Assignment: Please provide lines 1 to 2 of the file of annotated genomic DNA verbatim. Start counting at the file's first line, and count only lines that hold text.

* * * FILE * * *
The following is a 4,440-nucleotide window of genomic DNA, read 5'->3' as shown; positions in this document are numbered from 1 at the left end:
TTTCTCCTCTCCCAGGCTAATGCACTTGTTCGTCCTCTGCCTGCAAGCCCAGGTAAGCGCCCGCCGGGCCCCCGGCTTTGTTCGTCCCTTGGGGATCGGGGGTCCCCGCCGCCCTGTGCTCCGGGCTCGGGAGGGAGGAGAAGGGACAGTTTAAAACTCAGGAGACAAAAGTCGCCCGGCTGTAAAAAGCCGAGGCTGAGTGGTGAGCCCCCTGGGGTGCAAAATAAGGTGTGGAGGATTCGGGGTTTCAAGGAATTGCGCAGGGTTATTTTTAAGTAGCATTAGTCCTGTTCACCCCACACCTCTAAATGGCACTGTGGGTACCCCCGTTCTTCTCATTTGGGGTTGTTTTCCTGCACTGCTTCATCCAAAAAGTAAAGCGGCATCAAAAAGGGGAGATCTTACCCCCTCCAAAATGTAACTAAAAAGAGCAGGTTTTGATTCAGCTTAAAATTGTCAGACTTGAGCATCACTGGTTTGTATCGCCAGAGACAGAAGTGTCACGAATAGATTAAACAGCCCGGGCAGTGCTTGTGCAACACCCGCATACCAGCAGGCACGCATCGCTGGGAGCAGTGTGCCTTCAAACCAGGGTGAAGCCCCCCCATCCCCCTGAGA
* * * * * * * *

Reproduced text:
The following is a 4,440-nucleotide window of genomic DNA, read 5'->3' as shown; positions in this document are numbered from 1 at the left end:
TTTCTCCTCTCCCAGGCTAATGCACTTGTTCGTCCTCTGCCTGCAAGCCCAGGTAAGCGCCCGCCGGGCCCCCGGCTTTGTTCGTCCCTTGGGGATCGGGGGTCCCCGCCGCCCTGTGCTCCGGGCTCGGGAGGGAGGAGAAGGGACAGTTTAAAACTCAGGAGACAAAAGTCGCCCGGCTGTAAAAAGCCGAGGCTGAGTGGTGAGCCCCCTGGGGTGCAAAATAAGGTGTGGAGGATTCGGGGTTTCAAGGAATTGCGCAGGGTTATTTTTAAGTAGCATTAGTCCTGTTCACCCCACACCTCTAAATGGCACTGTGGGTACCCCCGTTCTTCTCATTTGGGGTTGTTTTCCTGCACTGCTTCATCCAAAAAGTAAAGCGGCATCAAAAAGGGGAGATCTTACCCCCTCCAAAATGTAACTAAAAAGAGCAGGTTTTGATTCAGCTTAAAATTGTCAGACTTGAGCATCACTGGTTTGTATCGCCAGAGACAGAAGTGTCACGAATAGATTAAACAGCCCGGGCAGTGCTTGTGCAACACCCGCATACCAGCAGGCACGCATCGCTGGGAGCAGTGTGCCTTCAAACCAGGGTGAAGCCCCCCCATCCCCCTGAGA